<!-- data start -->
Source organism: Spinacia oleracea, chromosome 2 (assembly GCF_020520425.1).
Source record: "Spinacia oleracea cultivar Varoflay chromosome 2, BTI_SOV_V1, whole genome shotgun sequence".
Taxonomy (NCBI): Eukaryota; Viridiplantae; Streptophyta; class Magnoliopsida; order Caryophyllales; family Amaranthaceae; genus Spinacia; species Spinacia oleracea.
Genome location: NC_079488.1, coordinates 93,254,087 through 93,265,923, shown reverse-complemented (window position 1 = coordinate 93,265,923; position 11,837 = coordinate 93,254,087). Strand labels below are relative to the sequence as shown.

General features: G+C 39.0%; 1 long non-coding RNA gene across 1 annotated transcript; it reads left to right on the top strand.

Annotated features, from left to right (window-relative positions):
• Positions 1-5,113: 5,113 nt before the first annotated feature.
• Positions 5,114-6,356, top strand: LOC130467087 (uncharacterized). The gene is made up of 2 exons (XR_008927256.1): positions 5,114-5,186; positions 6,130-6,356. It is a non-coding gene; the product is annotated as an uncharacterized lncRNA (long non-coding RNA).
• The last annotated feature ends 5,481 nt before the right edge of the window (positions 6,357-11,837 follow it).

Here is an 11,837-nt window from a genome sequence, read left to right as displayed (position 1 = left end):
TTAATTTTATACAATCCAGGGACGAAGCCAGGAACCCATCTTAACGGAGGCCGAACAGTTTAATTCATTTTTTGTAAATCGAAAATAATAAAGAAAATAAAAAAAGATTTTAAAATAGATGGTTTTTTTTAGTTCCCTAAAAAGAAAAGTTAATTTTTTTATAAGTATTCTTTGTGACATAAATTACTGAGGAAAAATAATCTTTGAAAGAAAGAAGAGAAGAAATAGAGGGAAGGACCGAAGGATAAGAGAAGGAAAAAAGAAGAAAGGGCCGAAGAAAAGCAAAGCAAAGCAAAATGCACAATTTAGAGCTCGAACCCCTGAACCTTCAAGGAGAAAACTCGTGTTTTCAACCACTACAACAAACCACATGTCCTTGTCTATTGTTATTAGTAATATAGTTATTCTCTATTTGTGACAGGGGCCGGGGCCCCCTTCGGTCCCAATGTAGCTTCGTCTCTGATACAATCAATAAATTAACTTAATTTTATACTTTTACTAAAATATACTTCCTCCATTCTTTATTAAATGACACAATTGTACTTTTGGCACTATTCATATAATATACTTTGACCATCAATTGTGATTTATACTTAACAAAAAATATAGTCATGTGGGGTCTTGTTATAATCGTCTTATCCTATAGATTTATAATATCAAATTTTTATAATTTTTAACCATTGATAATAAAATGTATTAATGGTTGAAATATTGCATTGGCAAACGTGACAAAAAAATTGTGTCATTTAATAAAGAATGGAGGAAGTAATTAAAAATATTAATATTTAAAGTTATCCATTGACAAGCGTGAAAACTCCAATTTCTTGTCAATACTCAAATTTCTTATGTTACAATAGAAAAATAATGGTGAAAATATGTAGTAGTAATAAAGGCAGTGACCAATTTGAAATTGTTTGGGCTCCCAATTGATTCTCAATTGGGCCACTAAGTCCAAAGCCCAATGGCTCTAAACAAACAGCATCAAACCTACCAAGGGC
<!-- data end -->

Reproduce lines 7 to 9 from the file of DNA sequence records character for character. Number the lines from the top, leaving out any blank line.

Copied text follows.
• Positions 1-5,113: 5,113 nt before the first annotated feature.
• Positions 5,114-6,356, top strand: LOC130467087 (uncharacterized). The gene is made up of 2 exons (XR_008927256.1): positions 5,114-5,186; positions 6,130-6,356. It is a non-coding gene; the product is annotated as an uncharacterized lncRNA (long non-coding RNA).
• The last annotated feature ends 5,481 nt before the right edge of the window (positions 6,357-11,837 follow it).